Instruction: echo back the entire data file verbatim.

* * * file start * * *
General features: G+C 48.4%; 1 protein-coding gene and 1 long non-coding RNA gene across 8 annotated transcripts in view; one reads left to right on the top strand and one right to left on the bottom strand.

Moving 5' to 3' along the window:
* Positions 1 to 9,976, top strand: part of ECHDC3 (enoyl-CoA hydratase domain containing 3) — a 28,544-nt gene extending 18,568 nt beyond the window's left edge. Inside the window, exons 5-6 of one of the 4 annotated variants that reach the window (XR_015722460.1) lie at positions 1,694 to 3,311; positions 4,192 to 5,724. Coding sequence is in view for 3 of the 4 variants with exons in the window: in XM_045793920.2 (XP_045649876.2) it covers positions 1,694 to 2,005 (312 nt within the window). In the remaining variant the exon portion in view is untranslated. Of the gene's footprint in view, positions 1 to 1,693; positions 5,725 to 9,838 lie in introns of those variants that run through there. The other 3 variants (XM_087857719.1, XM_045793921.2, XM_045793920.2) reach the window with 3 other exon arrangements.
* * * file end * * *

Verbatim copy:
General features: G+C 48.4%; 1 protein-coding gene and 1 long non-coding RNA gene across 8 annotated transcripts in view; one reads left to right on the top strand and one right to left on the bottom strand.

Moving 5' to 3' along the window:
* Positions 1 to 9,976, top strand: part of ECHDC3 (enoyl-CoA hydratase domain containing 3) — a 28,544-nt gene extending 18,568 nt beyond the window's left edge. Inside the window, exons 5-6 of one of the 4 annotated variants that reach the window (XR_015722460.1) lie at positions 1,694 to 3,311; positions 4,192 to 5,724. Coding sequence is in view for 3 of the 4 variants with exons in the window: in XM_045793920.2 (XP_045649876.2) it covers positions 1,694 to 2,005 (312 nt within the window). In the remaining variant the exon portion in view is untranslated. Of the gene's footprint in view, positions 1 to 1,693; positions 5,725 to 9,838 lie in introns of those variants that run through there. The other 3 variants (XM_087857719.1, XM_045793921.2, XM_045793920.2) reach the window with 3 other exon arrangements.